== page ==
A recent trend we are seeing is that consumers around the world are saying loud and clear that a brand’s social purpose is among the factors that influence their purchasing decisions. According to a Nielsen Global Survey on Corporate Social Responsibility, the propensity to buy socially responsible brands is strongest in Asia-Pacific (64 percent), Latin America (63 percent), and Middle East/Africa (63 percent), whereas the figures for North America and Europe are 42 percent and 40 percent respectively.
Do you think demand for CSR in China will increase in the future?
In China—like in the rest of the world—I believe that behind every customer there is a citizen. People are becoming more and more aware of environmental issues.
Focusing on China, I have noticed during my time spent here on business that people are increasingly concerned about pollution issues, evidently due to the direct impact of this issue on their health and daily lives.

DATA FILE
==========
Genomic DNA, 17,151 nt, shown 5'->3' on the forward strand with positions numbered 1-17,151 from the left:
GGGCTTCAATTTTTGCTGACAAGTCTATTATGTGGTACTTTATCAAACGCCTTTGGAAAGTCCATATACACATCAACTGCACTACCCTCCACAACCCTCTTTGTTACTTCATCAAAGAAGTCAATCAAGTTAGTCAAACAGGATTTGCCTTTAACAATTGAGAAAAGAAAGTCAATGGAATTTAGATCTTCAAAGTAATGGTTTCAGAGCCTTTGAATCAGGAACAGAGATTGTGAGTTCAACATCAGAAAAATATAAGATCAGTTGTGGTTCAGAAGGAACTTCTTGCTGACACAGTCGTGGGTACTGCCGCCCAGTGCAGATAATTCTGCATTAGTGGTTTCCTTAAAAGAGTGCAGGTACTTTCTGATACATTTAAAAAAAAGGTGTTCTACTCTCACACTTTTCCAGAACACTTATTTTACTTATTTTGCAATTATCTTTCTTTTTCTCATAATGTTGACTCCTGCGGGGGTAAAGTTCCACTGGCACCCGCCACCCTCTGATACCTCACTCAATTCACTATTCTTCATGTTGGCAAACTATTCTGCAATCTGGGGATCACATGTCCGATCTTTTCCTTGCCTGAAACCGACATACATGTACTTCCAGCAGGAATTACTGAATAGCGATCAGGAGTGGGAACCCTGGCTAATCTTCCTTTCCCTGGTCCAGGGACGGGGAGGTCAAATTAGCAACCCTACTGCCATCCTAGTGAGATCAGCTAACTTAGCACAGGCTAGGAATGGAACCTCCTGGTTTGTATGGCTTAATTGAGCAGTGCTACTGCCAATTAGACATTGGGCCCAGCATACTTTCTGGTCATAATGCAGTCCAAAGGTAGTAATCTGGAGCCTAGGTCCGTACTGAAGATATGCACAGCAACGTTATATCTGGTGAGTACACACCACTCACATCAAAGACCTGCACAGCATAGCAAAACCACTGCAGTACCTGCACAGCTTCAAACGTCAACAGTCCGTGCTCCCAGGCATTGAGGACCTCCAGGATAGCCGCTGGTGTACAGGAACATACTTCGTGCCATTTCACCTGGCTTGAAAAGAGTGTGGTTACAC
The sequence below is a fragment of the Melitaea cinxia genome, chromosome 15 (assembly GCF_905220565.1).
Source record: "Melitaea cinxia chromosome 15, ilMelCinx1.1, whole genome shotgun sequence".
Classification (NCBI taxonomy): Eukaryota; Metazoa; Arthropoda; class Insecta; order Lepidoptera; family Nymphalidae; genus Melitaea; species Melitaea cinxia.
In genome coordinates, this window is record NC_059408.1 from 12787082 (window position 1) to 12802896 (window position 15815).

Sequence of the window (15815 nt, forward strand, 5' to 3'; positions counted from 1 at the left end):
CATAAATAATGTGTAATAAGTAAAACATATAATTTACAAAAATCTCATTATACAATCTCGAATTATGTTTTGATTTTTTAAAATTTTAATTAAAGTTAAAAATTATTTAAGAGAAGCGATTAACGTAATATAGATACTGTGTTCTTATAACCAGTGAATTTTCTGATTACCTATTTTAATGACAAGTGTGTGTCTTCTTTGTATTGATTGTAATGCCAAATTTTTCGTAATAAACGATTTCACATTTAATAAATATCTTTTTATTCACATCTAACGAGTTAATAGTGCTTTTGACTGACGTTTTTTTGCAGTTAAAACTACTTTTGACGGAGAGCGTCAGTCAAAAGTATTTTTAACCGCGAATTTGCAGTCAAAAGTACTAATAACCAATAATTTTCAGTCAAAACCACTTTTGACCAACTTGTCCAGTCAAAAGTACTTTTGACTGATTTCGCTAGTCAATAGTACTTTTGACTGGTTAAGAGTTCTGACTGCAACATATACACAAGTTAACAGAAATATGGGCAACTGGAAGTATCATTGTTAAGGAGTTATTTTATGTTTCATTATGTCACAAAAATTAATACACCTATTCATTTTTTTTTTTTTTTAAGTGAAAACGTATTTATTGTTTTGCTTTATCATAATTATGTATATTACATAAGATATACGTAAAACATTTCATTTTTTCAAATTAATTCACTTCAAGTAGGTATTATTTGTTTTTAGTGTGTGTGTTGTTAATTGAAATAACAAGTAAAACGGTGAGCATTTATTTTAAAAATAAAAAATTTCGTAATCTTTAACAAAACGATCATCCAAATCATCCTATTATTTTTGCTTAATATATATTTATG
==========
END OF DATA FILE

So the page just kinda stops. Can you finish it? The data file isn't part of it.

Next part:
We’ve been reading a lot about the growth of “slow fashion” or “eco-fashion.” Kering recently held a sustainability awards ceremony in Hong Kong, where it recognized the efforts of brands like Gucci, Balenciaga, and Bottega Veneta. Would you say that any Kering brands could be considered a part of the slow fashion movement?
The link between luxury and sustainability is obvious: the luxury sector sets the trends in fashion. Hence, we believe we have a responsibility as a luxury group to change the paradigm and build a more sustainable industry, in which brands continue to offer top-quality products that meet consumer demands, without adding to our planet’s resource scarcity and environmental issues.